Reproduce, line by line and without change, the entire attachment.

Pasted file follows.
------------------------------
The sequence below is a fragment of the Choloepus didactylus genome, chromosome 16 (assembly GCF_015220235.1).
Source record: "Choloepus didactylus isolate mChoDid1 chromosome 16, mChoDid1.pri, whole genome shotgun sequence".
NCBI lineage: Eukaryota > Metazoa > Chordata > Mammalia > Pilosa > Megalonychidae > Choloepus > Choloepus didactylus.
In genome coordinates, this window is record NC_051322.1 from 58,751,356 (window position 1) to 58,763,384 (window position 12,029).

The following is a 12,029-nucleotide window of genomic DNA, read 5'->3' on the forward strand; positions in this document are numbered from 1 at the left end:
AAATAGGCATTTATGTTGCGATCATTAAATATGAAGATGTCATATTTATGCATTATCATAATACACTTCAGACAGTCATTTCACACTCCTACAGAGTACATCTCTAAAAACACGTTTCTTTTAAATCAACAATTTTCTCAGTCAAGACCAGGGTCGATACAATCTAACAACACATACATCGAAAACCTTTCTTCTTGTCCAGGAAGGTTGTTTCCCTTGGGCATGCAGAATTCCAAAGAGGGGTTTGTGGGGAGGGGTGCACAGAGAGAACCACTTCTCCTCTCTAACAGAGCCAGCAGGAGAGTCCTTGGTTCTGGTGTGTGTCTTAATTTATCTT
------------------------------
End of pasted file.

The sequence below is a fragment of the Choloepus didactylus genome, chromosome 16 (assembly GCF_015220235.1).
Source record: "Choloepus didactylus isolate mChoDid1 chromosome 16, mChoDid1.pri, whole genome shotgun sequence".
NCBI lineage: Eukaryota > Metazoa > Chordata > Mammalia > Pilosa > Megalonychidae > Choloepus > Choloepus didactylus.
In genome coordinates, this window is record NC_051322.1 from 58,751,356 (window position 1) to 58,763,384 (window position 12,029).

The following is a 12,029-nucleotide window of genomic DNA, read 5'->3' on the forward strand; positions in this document are numbered from 1 at the left end:
AAATAGGCATTTATGTTGCGATCATTAAATATGAAGATGTCATATTTATGCATTATCATAATACACTTCAGACAGTCATTTCACACTCCTACAGAGTACATCTCTAAAAACACGTTTCTTTTAAATCAACAATTTTCTCAGTCAAGACCAGGGTCGATACAATCTAACAACACATACATCGAAAACCTTTCTTCTTGTCCAGGAAGGTTGTTTCCCTTGGGCATGCAGAATTCCAAAGAGGGGTTTGTGGGGAGGGGTGCACAGAGAGAACCACTTCTCCTCTCTAACAGAGCCAGCAGGAGAGTCCTTGGTTCTGGTGTGTGTCTTAATTTATCTT